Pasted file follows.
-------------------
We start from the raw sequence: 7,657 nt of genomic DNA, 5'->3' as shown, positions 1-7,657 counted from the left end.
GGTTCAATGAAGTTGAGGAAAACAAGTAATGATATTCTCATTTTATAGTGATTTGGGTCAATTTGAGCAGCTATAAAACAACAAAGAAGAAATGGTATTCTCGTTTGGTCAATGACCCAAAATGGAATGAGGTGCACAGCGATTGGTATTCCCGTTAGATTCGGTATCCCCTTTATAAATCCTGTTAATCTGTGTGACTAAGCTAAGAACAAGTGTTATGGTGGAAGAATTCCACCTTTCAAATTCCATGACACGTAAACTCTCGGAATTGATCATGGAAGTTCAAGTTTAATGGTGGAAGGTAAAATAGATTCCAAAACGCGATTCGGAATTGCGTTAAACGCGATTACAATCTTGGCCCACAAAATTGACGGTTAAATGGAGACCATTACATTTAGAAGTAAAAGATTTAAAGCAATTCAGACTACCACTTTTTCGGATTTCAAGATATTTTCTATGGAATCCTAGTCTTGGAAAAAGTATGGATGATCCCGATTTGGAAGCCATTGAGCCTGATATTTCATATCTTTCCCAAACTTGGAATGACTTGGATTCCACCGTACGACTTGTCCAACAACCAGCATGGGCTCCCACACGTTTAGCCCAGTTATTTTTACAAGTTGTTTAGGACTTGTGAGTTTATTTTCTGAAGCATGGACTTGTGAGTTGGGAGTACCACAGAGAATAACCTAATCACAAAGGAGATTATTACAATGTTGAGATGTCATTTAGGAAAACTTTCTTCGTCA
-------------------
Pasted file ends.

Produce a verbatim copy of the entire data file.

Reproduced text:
We start from the raw sequence: 7,657 nt of genomic DNA, 5'->3' as shown, positions 1-7,657 counted from the left end.
GGTTCAATGAAGTTGAGGAAAACAAGTAATGATATTCTCATTTTATAGTGATTTGGGTCAATTTGAGCAGCTATAAAACAACAAAGAAGAAATGGTATTCTCGTTTGGTCAATGACCCAAAATGGAATGAGGTGCACAGCGATTGGTATTCCCGTTAGATTCGGTATCCCCTTTATAAATCCTGTTAATCTGTGTGACTAAGCTAAGAACAAGTGTTATGGTGGAAGAATTCCACCTTTCAAATTCCATGACACGTAAACTCTCGGAATTGATCATGGAAGTTCAAGTTTAATGGTGGAAGGTAAAATAGATTCCAAAACGCGATTCGGAATTGCGTTAAACGCGATTACAATCTTGGCCCACAAAATTGACGGTTAAATGGAGACCATTACATTTAGAAGTAAAAGATTTAAAGCAATTCAGACTACCACTTTTTCGGATTTCAAGATATTTTCTATGGAATCCTAGTCTTGGAAAAAGTATGGATGATCCCGATTTGGAAGCCATTGAGCCTGATATTTCATATCTTTCCCAAACTTGGAATGACTTGGATTCCACCGTACGACTTGTCCAACAACCAGCATGGGCTCCCACACGTTTAGCCCAGTTATTTTTACAAGTTGTTTAGGACTTGTGAGTTTATTTTCTGAAGCATGGACTTGTGAGTTGGGAGTACCACAGAGAATAACCTAATCACAAAGGAGATTATTACAATGTTGAGATGTCATTTAGGAAAACTTTCTTCGTCA